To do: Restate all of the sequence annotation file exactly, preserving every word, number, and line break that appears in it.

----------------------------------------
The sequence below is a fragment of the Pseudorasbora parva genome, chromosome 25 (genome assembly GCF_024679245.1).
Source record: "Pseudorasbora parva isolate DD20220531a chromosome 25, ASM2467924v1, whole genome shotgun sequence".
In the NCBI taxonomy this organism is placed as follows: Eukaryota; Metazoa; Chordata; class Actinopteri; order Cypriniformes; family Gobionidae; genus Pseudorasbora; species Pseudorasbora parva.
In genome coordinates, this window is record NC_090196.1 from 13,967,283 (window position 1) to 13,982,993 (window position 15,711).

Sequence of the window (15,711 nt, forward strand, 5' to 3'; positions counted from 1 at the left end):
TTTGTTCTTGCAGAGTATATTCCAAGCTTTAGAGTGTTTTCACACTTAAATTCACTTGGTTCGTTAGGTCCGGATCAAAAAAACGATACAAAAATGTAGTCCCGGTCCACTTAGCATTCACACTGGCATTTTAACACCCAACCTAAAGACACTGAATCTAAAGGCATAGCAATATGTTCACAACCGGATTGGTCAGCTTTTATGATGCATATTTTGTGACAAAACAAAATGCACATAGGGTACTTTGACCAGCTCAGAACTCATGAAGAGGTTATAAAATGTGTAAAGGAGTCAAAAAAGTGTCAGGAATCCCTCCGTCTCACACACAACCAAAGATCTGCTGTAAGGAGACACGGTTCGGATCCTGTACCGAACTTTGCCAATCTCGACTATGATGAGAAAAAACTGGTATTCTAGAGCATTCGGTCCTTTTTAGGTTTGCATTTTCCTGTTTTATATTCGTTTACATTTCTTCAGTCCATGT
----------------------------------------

The sequence below is a fragment of the Pseudorasbora parva genome, chromosome 25 (genome assembly GCF_024679245.1).
Source record: "Pseudorasbora parva isolate DD20220531a chromosome 25, ASM2467924v1, whole genome shotgun sequence".
In the NCBI taxonomy this organism is placed as follows: Eukaryota; Metazoa; Chordata; class Actinopteri; order Cypriniformes; family Gobionidae; genus Pseudorasbora; species Pseudorasbora parva.
In genome coordinates, this window is record NC_090196.1 from 13,967,283 (window position 1) to 13,982,993 (window position 15,711).

Sequence of the window (15,711 nt, forward strand, 5' to 3'; positions counted from 1 at the left end):
TTTGTTCTTGCAGAGTATATTCCAAGCTTTAGAGTGTTTTCACACTTAAATTCACTTGGTTCGTTAGGTCCGGATCAAAAAAACGATACAAAAATGTAGTCCCGGTCCACTTAGCATTCACACTGGCATTTTAACACCCAACCTAAAGACACTGAATCTAAAGGCATAGCAATATGTTCACAACCGGATTGGTCAGCTTTTATGATGCATATTTTGTGACAAAACAAAATGCACATAGGGTACTTTGACCAGCTCAGAACTCATGAAGAGGTTATAAAATGTGTAAAGGAGTCAAAAAAGTGTCAGGAATCCCTCCGTCTCACACACAACCAAAGATCTGCTGTAAGGAGACACGGTTCGGATCCTGTACCGAACTTTGCCAATCTCGACTATGATGAGAAAAAACTGGTATTCTAGAGCATTCGGTCCTTTTTAGGTTTGCATTTTCCTGTTTTATATTCGTTTACATTTCTTCAGTCCATGT